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Ringwald, `Charity' get off on the wrong foot

October 13, 2006|F. Kathleen Foley | Special to The Times

When it comes time to close the time capsule on the 1960s, it's highly doubtful that "Sweet Charity" will make the cut. Based on the 1957 Fellini film "Nights of Cabiria," the 1966 Broadway musical featured beloved Broadway stalwart Gwen Verdon and a much-lauded staging by Bob Fosse. By the time the charmless 1969 film starring Shirley MacLaine came around, the musical was showing signs of spoilage.

"Charity" has inexplicably been revived since then, most recently in the 2005 production starring Christina Applegate, who broke her foot in out-of-town previews but rallied in time for a Broadway run. One wouldn't wish such a fate on Molly Ringwald, the star of the current national tour, which just touched down at the Pantages for a limited run. However, a mildly twisted ankle might have left Ringwald in better stead than this unfortunate enterprise.

The '80s teen star plays dance hall hostess Charity Hope Valentine, a gullible floozy with a heart of gold who leaves no cliche unturned in her desperate search for love. Despite Neil Simon's noticeably creaky book, Cy Coleman's durable music and Dorothy Fields' lyrics still have the power to charm, if only intermittently. But, in order to outstrip its own limitations, the show requires a powerhouse performer in the title role.

Sadly, Ringwald is not that person. Intent upon getting a star name on the marquee, the producers have done Ringwald -- and her audience -- a grave disservice. Charity is a dancer's role that would tax the most lissome performer. Ringwald executes her modest dance moves with such plodding conscientiousness, she seems to be following an Arthur Murray dance-by-numbers floor chart. Add to that Ringwald's aggressively modest voice and her unvarying, glazed-eyed perkiness, and you've got problems, Houston.

Perhaps sensing a disaster in the making, director Scott Faris desperately overcompensates at every juncture, making the musical's already stereotypical characters almost surreally broad. He punches up every laugh line with such forcefulness, the result seems insultingly idiot-proofed.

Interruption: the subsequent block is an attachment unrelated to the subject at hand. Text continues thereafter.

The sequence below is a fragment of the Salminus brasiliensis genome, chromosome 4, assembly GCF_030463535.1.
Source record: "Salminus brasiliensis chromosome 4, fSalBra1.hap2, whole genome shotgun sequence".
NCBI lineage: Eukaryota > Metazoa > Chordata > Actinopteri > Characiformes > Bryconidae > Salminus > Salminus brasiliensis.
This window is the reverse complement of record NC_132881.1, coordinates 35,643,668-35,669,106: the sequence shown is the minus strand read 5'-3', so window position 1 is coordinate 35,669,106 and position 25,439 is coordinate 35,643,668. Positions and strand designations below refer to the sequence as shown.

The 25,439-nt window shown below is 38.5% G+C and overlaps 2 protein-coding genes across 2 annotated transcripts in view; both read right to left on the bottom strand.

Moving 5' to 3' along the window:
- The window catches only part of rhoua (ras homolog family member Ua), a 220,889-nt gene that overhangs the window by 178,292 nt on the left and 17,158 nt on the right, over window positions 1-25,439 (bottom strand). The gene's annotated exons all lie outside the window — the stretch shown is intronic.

The same applies for Wayne Cilento, who reprises his Tony-nominated choreography from the 2005 revival. Like Faris, Cilento has a tendency to punch up the proceedings -- quite literally. A particular case in point is the "Rich Man's Frug," in which the dancers -- high-tone New Yorkers at a trendy '60s nightclub -- throw punches at one another like manic boxers in the final round. On the surface, the sequence is a technical knockout, spectacularly executed by this worthy ensemble. Scratch that surface, though, and the overly showy number seems bizarrely misplaced.

More successfully showy is Scott Pask's Tony-nominated scenic design -- colorful period sets that draw applause in and of themselves. Although they often overplay, the mostly seasoned performers do their best under trying circumstances.

Most notable among the cast is Guy Adkins as Oscar, the mild-mannered accountant who falls for Charity. Trapped on an elevator with Charity, the claustrophobic Oscar climbs the walls, contorting himself into positions that would sprain a yoga master. Don Knotts in a centrifuge, his powerhouse performance is a welcome distraction in a largely thankless evening.


'Sweet Charity'

Where: Pantages Theatre, 6233 Hollywood Blvd., Hollywood

When: 8 p.m. Tuesdays-Fridays, 2 and 8 p.m. Saturdays, 1 and 6:30 p.m. Sundays. Call for exceptions.

Ends: Oct. 22

Price: $25-$70

Contact: (323) 468-1770, (213) 365-3500

Running time: 2 hours, 20 minutes


Where: Orange County Performing Arts Center, 600 Town Center Drive, Costa Mesa

When: Nov. 21-Dec. 3

Price: $20-$70

Contact: (714) 556-2787

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